Now for St Gareth, Archbishop of Canterbury
Should Gareth Southgate be our next spiritual leader? If the job is about healing national wounds and giving hope in hard times, many think he would be a much needed breath of fresh air.
Throughout the tournament, one man stood at the sidelines, steadfast and unwavering. He supported his team. He roared with the fans. He congratulated his players when they scored, and comforted them when they missed. His emotions were England’s emotions.
In 20 years time, when the 2020 European Championship is just a distant memory, many commentators today are saying that Gareth Southgate is the name you will remember. He is the waistcoat-wearing England manager who brought his team to the final of a major tournament for the first time since the World Cup win of 1966.
His redemption story, from zero to hero after a missed penalty cost England’s chances in Euro 1996, is etched on the nation’s brain.
Even before yesterday’s match began, fans across the country were calling for a knighthood. “Gareth Southgate is clearly a class act,” cried MP Julian Knight. “If you are giving out knighthoods, he is a very obvious choice.”
But is there a greater role for Gareth Southgate than knight, or even England manager? Should he be the top choice for the next Archbishop of Canterbury, the leading religious figure in the nation’s church?
For some, it is not such a ridiculous idea.
“He’s everything a leader should be: respectful, humble, he tells the truth,” says former England player Gary Neville.
Southgate’s letter to fans ahead of the Euros sounded more like a sermon than the words of a football manager. “It’s been an extremely difficult year,” he told fans. “It’s given us all a new understanding of the fragility of life and what really matters.”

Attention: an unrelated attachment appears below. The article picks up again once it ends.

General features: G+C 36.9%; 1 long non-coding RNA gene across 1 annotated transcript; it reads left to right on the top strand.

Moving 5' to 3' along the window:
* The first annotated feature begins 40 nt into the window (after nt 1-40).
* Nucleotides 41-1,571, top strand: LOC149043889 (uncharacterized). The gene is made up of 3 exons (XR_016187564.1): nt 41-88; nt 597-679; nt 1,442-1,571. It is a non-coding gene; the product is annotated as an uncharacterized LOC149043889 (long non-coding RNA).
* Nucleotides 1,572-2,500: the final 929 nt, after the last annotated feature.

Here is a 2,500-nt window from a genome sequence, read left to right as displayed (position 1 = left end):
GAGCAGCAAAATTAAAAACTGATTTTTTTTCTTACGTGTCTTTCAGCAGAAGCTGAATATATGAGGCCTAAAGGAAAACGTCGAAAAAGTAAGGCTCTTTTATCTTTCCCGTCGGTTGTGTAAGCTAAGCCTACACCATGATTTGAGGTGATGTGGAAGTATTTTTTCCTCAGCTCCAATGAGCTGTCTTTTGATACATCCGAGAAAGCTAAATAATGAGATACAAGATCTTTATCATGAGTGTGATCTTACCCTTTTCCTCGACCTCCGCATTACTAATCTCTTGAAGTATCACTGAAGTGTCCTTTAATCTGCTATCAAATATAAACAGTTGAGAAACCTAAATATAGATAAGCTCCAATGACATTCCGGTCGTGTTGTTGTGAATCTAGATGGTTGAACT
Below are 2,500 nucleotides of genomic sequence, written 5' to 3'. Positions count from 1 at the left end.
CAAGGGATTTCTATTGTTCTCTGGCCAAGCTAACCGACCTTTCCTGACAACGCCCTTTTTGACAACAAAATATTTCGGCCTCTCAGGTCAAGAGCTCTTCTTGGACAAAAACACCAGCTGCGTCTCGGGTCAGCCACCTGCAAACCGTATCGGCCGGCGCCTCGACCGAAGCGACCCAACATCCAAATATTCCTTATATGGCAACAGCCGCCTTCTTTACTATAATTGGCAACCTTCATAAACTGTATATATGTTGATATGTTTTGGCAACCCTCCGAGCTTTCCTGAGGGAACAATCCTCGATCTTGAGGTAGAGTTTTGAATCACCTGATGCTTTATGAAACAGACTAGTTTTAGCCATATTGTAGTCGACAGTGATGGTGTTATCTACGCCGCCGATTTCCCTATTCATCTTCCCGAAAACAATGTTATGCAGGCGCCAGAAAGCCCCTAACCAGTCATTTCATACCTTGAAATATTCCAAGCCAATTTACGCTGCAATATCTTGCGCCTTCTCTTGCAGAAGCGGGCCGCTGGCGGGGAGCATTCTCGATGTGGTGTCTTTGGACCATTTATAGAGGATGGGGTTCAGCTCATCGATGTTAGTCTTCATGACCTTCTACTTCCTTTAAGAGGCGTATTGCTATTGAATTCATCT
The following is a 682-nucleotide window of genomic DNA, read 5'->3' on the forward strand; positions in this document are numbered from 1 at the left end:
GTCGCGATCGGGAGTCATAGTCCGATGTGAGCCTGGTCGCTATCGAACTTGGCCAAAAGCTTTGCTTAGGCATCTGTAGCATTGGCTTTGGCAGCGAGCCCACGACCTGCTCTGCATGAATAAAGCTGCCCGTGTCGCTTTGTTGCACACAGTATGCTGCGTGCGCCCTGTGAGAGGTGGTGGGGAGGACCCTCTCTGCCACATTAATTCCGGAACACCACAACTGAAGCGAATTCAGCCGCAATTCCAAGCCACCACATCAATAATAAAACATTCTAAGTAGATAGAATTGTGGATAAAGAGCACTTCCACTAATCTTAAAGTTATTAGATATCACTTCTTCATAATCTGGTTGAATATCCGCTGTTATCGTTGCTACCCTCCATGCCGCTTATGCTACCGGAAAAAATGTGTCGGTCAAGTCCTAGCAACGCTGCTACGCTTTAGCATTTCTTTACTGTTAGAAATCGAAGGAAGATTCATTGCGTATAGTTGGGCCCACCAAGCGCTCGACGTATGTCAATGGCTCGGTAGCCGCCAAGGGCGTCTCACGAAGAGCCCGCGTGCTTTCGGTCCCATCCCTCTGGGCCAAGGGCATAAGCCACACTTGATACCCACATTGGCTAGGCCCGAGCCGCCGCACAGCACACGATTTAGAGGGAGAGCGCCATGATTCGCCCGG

“I’ve always had an affinity for service in the name of your country,” he continued, reminding fans of his belief that it is footballers’ duty to raise awareness of issues such as inequality.
Southgate finds strength in his wife of 24 years and two children, who inspired his “family first” strategy as England manager.
Speaking to reporters after England’s 4-0 win in the quarter-finals, Southgate paid tribute to the players who did not make the squad. “They have been a massive part of what we are doing,” he insisted.
Last week, he told of his pride in bringing happiness during the pandemic. In comparison, Archbishop of Canterbury and former oil executive Justin Welby announced a three-month sabbatical last November to enjoy a time of “spiritual renewal”.
And whereas Southgate expects humility from his players, England’s bishops were criticised last week for spending thousands of pounds on “lavish” homes, chauffeurs and gardeners.
More than 25 million people watched England win the semi-final. Less than a million attend church each week. With Gareth Southgate in charge, could these figures turn around?
Should Gareth Southgate’s next job be Archbishop of Canterbury?
Keeping the faith
Why not, ask some. Gareth Southgate has shown all the qualities we look for in a religious leader: grace, humility, kindness, strength and unending faith. Over the past month, he has inspired not only the England squad but an entire nation. He works to promote inclusion and equality, and sparks debate on ethical issues. The church would be lucky to have him.